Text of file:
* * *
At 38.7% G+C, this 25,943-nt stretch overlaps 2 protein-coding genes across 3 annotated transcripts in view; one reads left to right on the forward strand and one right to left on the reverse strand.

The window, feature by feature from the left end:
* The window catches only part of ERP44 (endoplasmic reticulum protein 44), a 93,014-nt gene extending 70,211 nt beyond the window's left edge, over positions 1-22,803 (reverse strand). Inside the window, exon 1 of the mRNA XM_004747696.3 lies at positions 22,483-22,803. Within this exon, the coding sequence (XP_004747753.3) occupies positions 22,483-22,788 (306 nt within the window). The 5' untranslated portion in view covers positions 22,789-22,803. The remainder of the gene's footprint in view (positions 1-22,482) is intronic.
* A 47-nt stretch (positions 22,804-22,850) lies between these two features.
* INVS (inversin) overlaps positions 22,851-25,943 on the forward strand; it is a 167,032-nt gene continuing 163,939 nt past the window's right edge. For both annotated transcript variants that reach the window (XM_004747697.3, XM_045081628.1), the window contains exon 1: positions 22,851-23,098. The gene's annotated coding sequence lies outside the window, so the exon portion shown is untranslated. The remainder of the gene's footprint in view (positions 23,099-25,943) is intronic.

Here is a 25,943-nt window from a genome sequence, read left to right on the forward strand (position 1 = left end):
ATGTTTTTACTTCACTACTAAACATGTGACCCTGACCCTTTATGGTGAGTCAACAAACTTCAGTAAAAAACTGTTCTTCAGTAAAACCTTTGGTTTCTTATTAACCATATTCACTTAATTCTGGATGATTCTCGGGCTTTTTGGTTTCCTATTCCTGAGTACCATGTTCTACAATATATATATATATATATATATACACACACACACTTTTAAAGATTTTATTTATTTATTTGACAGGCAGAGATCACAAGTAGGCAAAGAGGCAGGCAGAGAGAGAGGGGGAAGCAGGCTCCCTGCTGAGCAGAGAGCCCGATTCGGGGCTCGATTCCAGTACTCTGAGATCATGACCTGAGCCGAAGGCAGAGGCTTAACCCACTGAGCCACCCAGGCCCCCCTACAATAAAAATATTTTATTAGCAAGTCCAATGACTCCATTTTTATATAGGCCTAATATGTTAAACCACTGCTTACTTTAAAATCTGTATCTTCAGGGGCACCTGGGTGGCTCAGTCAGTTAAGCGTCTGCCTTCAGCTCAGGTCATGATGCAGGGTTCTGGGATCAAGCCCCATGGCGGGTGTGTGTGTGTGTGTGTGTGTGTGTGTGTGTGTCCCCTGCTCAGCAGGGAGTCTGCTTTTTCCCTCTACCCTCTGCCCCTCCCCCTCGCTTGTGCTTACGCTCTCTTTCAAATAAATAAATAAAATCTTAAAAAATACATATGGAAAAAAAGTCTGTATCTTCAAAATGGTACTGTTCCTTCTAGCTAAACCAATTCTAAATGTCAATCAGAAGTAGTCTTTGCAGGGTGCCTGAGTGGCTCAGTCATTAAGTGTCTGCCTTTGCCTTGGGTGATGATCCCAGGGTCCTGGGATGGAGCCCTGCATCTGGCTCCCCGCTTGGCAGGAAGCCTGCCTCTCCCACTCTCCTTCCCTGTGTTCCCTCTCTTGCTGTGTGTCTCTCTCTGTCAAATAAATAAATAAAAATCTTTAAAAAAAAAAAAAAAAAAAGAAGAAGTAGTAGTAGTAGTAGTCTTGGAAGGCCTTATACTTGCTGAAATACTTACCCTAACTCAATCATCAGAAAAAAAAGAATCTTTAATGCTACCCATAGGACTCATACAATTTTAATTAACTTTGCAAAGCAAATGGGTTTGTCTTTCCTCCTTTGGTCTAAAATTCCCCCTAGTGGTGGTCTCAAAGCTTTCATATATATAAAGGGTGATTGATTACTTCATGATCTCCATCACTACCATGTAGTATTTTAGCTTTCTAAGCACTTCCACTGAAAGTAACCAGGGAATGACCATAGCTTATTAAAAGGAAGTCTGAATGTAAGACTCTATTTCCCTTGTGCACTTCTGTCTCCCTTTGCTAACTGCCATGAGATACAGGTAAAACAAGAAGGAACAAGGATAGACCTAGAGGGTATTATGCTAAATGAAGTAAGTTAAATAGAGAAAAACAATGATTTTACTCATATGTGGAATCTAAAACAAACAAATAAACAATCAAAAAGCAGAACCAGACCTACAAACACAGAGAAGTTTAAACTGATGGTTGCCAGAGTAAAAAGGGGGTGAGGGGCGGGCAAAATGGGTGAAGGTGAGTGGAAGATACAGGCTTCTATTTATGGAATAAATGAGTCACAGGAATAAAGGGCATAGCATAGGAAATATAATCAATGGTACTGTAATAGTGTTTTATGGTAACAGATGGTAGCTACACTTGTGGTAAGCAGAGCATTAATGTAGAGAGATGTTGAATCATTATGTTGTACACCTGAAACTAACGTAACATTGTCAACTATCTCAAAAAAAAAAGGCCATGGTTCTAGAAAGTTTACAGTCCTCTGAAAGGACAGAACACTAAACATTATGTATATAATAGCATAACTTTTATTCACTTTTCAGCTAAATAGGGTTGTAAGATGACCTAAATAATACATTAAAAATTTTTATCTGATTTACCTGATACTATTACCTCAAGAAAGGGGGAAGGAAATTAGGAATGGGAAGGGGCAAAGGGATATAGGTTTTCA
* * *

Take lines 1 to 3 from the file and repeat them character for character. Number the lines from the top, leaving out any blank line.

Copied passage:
At 38.7% G+C, this 25,943-nt stretch overlaps 2 protein-coding genes across 3 annotated transcripts in view; one reads left to right on the forward strand and one right to left on the reverse strand.

The window, feature by feature from the left end:
* The window catches only part of ERP44 (endoplasmic reticulum protein 44), a 93,014-nt gene extending 70,211 nt beyond the window's left edge, over positions 1-22,803 (reverse strand). Inside the window, exon 1 of the mRNA XM_004747696.3 lies at positions 22,483-22,803. Within this exon, the coding sequence (XP_004747753.3) occupies positions 22,483-22,788 (306 nt within the window). The 5' untranslated portion in view covers positions 22,789-22,803. The remainder of the gene's footprint in view (positions 1-22,482) is intronic.